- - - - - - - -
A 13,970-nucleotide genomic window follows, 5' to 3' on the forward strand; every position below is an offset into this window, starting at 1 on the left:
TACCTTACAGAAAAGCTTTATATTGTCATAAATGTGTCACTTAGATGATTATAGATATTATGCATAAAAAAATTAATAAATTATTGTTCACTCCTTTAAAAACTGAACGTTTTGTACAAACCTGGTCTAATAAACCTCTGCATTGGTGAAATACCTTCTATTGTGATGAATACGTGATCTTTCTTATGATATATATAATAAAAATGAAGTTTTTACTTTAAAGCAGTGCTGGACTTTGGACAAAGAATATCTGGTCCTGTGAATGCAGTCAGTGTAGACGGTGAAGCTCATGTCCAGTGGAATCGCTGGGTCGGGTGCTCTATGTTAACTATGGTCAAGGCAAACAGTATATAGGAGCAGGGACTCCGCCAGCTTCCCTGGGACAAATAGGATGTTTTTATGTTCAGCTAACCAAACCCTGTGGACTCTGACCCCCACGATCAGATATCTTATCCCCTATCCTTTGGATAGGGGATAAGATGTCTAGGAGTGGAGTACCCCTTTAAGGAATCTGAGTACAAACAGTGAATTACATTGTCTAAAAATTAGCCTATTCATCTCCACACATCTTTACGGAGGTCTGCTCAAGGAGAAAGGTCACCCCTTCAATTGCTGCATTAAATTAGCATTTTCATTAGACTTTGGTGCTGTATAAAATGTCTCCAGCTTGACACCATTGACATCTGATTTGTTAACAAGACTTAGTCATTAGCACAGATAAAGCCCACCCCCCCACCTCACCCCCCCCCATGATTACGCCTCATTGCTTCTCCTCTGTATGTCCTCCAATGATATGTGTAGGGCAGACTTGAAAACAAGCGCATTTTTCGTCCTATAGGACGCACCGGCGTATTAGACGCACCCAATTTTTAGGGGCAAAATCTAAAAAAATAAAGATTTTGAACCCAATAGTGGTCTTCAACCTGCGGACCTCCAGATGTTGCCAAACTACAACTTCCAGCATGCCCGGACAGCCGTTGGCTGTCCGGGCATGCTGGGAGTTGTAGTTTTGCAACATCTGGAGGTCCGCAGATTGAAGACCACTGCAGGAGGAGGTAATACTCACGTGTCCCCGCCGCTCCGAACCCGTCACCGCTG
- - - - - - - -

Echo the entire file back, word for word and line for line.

A 13,970-nucleotide genomic window follows, 5' to 3' on the forward strand; every position below is an offset into this window, starting at 1 on the left:
TACCTTACAGAAAAGCTTTATATTGTCATAAATGTGTCACTTAGATGATTATAGATATTATGCATAAAAAAATTAATAAATTATTGTTCACTCCTTTAAAAACTGAACGTTTTGTACAAACCTGGTCTAATAAACCTCTGCATTGGTGAAATACCTTCTATTGTGATGAATACGTGATCTTTCTTATGATATATATAATAAAAATGAAGTTTTTACTTTAAAGCAGTGCTGGACTTTGGACAAAGAATATCTGGTCCTGTGAATGCAGTCAGTGTAGACGGTGAAGCTCATGTCCAGTGGAATCGCTGGGTCGGGTGCTCTATGTTAACTATGGTCAAGGCAAACAGTATATAGGAGCAGGGACTCCGCCAGCTTCCCTGGGACAAATAGGATGTTTTTATGTTCAGCTAACCAAACCCTGTGGACTCTGACCCCCACGATCAGATATCTTATCCCCTATCCTTTGGATAGGGGATAAGATGTCTAGGAGTGGAGTACCCCTTTAAGGAATCTGAGTACAAACAGTGAATTACATTGTCTAAAAATTAGCCTATTCATCTCCACACATCTTTACGGAGGTCTGCTCAAGGAGAAAGGTCACCCCTTCAATTGCTGCATTAAATTAGCATTTTCATTAGACTTTGGTGCTGTATAAAATGTCTCCAGCTTGACACCATTGACATCTGATTTGTTAACAAGACTTAGTCATTAGCACAGATAAAGCCCACCCCCCCACCTCACCCCCCCCCATGATTACGCCTCATTGCTTCTCCTCTGTATGTCCTCCAATGATATGTGTAGGGCAGACTTGAAAACAAGCGCATTTTTCGTCCTATAGGACGCACCGGCGTATTAGACGCACCCAATTTTTAGGGGCAAAATCTAAAAAAATAAAGATTTTGAACCCAATAGTGGTCTTCAACCTGCGGACCTCCAGATGTTGCCAAACTACAACTTCCAGCATGCCCGGACAGCCGTTGGCTGTCCGGGCATGCTGGGAGTTGTAGTTTTGCAACATCTGGAGGTCCGCAGATTGAAGACCACTGCAGGAGGAGGTAATACTCACGTGTCCCCGCCGCTCCGAACCCGTCACCGCTG